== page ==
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'I Was a Birthday Present for an 82-Year-Old Grandmother'

This excerpt from "Hos, Hookers, Call Girls, and Rent Boys: Professionals Writing on Life, Love, Money, and Sex" details what a 17-year-old in 1974 decided to do for money.

Credit: Copyright © 2009 by David Henry Sterry and R. J. Martin Jr. from Hos, Hookers, Call Girls, and Rent Boys: Professionals Writing on Life, Love, Money, and Sex. Reprinted by permission of Counterpoint.


"David, I've got a fantastic job for you, Friday night, this is a two-hundred-dollar job!" Mr. Hartley's straight-shooter baritone reaches down my throat all the way to my seventeen-year-old balls and squeezes.

"Wow," I say in what I hope is a loverstudguy voice, but which I suspect smacks of eunuch, "that's great, excellent, thanks, I uh--"

"David," Mr. Hartley sounds like a benevolent dictator in a three-piece suit, cheerful as the day is long, but a master alpha, "this is a very special job. Very special. I'm really counting on you, David. This is a very important client. And if you do this job well, I can absolutely guarantee there are going to be a lot of exciting opportunities on the horizon for you. You understand me, David? Do we understand each other?"

I have no idea what he's talking about so I say:

"Sure, absolutely, I got it--"

"This is a unique opportunity for you, David. I want you to be completely prepared. It's a rather unusual job. But I think it really matches your skill set."

My mind races. Will there be barnyard animals involved? Ritual sacrifice? Unmentionable fluids? I see myself in a slideshow of perversion. What will you do for money? Where do you draw your line? How much of your life are you willing to sell for two hundred dollars? And remember, this is 1974 money, so that's like one thousand dollars now.

"David, this client, who I must emphasize is extremely important, has decided that she wants to treat her friend to a very special birthday gift. And that birthday gift is you. So get ready to put on your birthday suit." Mr. Hartley laughs at his own joke. He has a machine gun of a laugh, rat-a-tat-tat. "I kid, of course. Seriously, though, you are being given as a birthday present to a wonderful, charming, sophisticated, mature woman."

Mature. Oh, I see. Mature.

"David, it's our policy at the Hollywood Employment Agency to give our clients all the information they need to succeed. We believe that preparation is essential to success. And for this job, it's very important that you understand that the client will be celebrating her eighty-second birthday."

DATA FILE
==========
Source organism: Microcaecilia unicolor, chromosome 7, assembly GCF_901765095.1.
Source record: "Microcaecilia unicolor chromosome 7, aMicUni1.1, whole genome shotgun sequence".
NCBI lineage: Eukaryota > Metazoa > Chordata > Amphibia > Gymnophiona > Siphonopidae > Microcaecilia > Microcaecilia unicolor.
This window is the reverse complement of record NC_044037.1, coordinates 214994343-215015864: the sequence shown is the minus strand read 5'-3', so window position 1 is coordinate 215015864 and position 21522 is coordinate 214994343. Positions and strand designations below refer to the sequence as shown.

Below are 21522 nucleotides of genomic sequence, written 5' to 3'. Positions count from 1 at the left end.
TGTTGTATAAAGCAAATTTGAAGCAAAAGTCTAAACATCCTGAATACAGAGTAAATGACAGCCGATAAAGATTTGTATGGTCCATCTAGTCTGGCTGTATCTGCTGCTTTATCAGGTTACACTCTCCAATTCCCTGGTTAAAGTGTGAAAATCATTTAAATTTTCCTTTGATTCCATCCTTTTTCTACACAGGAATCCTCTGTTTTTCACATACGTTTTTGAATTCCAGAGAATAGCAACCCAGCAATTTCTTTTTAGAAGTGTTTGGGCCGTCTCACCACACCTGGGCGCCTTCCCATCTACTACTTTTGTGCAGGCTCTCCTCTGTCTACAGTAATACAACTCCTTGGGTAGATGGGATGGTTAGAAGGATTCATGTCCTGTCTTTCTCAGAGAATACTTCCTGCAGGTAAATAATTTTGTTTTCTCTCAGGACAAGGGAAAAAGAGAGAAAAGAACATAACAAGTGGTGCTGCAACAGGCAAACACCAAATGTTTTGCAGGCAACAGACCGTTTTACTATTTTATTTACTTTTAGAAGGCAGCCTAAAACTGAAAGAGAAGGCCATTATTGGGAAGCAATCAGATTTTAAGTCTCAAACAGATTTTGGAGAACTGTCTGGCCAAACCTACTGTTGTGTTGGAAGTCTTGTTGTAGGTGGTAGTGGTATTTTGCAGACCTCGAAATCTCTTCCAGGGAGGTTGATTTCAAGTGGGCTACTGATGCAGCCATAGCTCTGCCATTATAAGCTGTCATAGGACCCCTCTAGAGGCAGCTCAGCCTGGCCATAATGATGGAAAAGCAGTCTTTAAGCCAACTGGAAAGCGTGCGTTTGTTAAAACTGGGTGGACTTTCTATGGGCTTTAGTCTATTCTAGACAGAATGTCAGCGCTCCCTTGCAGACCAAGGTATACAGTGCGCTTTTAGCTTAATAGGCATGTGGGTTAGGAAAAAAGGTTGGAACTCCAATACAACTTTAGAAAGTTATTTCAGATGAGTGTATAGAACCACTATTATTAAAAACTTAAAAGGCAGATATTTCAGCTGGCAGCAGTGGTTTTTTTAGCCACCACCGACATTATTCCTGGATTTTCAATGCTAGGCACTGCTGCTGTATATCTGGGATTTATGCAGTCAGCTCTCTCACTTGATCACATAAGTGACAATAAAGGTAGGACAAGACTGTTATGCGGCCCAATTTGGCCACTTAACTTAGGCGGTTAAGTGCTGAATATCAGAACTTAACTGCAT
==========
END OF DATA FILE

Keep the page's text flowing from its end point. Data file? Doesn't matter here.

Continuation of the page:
"It's very important to us, David, that our people are comfortable performing the jobs we ask them to do. I want to make sure you're comfortable with this. Are you comfortable with this, David?"

No. No. No. I'm not comfortable with this job. I don't honestly think I can fuck an eighty-two-year-old. That's what I say in my seventeen-year-old man-child idiot head. Out loud I say, "Sure, absolutely, I'm on it."

"You're on it," Mr. Hartley's Uzi of a laugh rattles around in my skull. "That is droll, David, very droll. That's exactly why I thought of you when this job came in. I have every confidence that you won't let me... down." Bam bam bam, Mr. Hartley laughs fast and staccato. "I kid of course. David, I want you to call me as soon as this job is done. Do you understand? Do we understand each other?"

"Absolutely, for sure, y--"

Mr. Hartley gives me the 411 and then I disconnect.

Immediately my shattered brain sees this horrifying picture: An ancient naked wrinkled saggy droopy granny is spread-eagled in front of me, and my poor placid flaccid penis is a lifeless piece of useless meat; I have to give the money back; I am shamed, spiraling down humiliated, a brutal failure rejected by Mr. Hartley and Sunny, drummed out of the business, shunned by all my Chicken peers, the only family I know at this point that accepts me for what I am, my paycheck, my refuge, my people.

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